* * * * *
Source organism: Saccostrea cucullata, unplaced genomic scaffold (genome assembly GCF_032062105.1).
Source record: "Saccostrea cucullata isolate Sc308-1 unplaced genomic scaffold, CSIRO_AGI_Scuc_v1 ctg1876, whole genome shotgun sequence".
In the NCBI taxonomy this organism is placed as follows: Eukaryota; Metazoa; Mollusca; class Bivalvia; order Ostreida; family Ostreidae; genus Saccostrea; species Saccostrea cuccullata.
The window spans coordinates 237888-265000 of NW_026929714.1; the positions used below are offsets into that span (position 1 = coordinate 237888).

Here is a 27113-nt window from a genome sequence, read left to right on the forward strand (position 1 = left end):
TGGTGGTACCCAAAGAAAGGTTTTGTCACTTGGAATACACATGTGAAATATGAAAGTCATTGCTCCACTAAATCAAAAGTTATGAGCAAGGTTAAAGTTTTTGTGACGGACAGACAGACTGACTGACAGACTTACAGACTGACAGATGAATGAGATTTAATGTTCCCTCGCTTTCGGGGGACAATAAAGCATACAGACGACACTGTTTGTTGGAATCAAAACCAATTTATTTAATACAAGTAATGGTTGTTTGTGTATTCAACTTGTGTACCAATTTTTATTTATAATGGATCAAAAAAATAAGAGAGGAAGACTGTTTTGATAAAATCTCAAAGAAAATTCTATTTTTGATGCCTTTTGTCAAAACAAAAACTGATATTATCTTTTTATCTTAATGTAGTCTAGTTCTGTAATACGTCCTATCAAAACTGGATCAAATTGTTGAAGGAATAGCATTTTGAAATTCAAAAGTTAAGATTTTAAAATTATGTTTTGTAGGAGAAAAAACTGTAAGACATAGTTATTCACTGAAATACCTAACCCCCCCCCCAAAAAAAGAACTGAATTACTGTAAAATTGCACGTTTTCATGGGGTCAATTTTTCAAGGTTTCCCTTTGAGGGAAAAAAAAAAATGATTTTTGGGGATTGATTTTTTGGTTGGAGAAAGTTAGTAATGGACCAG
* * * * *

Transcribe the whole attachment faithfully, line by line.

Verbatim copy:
Source organism: Saccostrea cucullata, unplaced genomic scaffold (genome assembly GCF_032062105.1).
Source record: "Saccostrea cucullata isolate Sc308-1 unplaced genomic scaffold, CSIRO_AGI_Scuc_v1 ctg1876, whole genome shotgun sequence".
In the NCBI taxonomy this organism is placed as follows: Eukaryota; Metazoa; Mollusca; class Bivalvia; order Ostreida; family Ostreidae; genus Saccostrea; species Saccostrea cuccullata.
The window spans coordinates 237888-265000 of NW_026929714.1; the positions used below are offsets into that span (position 1 = coordinate 237888).

Here is a 27113-nt window from a genome sequence, read left to right on the forward strand (position 1 = left end):
TGGTGGTACCCAAAGAAAGGTTTTGTCACTTGGAATACACATGTGAAATATGAAAGTCATTGCTCCACTAAATCAAAAGTTATGAGCAAGGTTAAAGTTTTTGTGACGGACAGACAGACTGACTGACAGACTTACAGACTGACAGATGAATGAGATTTAATGTTCCCTCGCTTTCGGGGGACAATAAAGCATACAGACGACACTGTTTGTTGGAATCAAAACCAATTTATTTAATACAAGTAATGGTTGTTTGTGTATTCAACTTGTGTACCAATTTTTATTTATAATGGATCAAAAAAATAAGAGAGGAAGACTGTTTTGATAAAATCTCAAAGAAAATTCTATTTTTGATGCCTTTTGTCAAAACAAAAACTGATATTATCTTTTTATCTTAATGTAGTCTAGTTCTGTAATACGTCCTATCAAAACTGGATCAAATTGTTGAAGGAATAGCATTTTGAAATTCAAAAGTTAAGATTTTAAAATTATGTTTTGTAGGAGAAAAAACTGTAAGACATAGTTATTCACTGAAATACCTAACCCCCCCCCCAAAAAAAGAACTGAATTACTGTAAAATTGCACGTTTTCATGGGGTCAATTTTTCAAGGTTTCCCTTTGAGGGAAAAAAAAAAATGATTTTTGGGGATTGATTTTTTGGTTGGAGAAAGTTAGTAATGGACCAG